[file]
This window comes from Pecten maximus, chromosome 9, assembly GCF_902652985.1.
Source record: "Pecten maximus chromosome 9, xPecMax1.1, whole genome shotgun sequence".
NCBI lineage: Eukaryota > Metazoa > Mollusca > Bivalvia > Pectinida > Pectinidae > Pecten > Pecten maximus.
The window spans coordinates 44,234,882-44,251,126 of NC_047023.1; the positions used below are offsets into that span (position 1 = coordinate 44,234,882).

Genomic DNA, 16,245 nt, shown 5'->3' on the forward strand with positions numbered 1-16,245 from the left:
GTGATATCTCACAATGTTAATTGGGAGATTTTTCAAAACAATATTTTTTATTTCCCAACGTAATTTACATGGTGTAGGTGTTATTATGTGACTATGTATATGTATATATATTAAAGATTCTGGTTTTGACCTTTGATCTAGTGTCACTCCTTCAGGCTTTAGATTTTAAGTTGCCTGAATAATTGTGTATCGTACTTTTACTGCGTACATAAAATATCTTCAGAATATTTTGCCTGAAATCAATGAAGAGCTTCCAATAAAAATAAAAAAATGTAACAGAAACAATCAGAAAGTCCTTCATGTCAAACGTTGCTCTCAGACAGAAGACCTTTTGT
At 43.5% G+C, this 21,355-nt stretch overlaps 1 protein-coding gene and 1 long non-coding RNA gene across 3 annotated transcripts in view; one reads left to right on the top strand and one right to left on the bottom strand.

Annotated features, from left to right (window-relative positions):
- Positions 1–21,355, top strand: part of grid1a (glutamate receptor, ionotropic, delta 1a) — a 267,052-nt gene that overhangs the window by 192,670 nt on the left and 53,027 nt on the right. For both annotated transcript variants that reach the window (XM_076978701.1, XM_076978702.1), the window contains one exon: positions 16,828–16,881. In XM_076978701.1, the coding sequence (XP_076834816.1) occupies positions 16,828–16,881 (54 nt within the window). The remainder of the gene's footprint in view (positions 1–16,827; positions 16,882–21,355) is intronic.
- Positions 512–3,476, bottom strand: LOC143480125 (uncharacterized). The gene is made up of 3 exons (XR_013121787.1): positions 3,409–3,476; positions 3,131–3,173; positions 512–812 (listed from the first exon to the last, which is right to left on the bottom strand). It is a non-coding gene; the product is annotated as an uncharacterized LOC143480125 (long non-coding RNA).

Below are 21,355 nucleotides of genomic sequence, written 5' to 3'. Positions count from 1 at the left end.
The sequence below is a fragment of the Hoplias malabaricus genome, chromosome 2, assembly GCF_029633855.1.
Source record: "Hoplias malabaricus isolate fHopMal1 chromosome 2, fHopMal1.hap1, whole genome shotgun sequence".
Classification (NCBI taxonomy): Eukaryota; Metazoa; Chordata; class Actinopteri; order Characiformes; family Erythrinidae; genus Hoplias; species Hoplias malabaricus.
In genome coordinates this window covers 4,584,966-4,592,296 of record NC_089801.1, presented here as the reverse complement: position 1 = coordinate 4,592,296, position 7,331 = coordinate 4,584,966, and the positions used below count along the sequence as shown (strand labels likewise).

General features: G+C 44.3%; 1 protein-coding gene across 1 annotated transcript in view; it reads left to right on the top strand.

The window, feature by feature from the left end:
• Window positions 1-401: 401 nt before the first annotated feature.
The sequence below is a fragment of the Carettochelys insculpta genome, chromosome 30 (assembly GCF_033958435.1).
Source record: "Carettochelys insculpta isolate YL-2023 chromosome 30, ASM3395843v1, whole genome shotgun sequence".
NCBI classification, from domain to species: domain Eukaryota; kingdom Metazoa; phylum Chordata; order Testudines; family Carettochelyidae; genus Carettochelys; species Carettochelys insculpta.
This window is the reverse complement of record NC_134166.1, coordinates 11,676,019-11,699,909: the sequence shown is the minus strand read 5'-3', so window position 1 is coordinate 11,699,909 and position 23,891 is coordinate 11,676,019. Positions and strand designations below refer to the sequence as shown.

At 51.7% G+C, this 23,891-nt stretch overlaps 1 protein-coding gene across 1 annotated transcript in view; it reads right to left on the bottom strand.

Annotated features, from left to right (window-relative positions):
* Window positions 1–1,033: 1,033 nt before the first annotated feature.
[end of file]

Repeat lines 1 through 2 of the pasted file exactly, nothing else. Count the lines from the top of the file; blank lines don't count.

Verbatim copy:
This window comes from Pecten maximus, chromosome 9, assembly GCF_902652985.1.
Source record: "Pecten maximus chromosome 9, xPecMax1.1, whole genome shotgun sequence".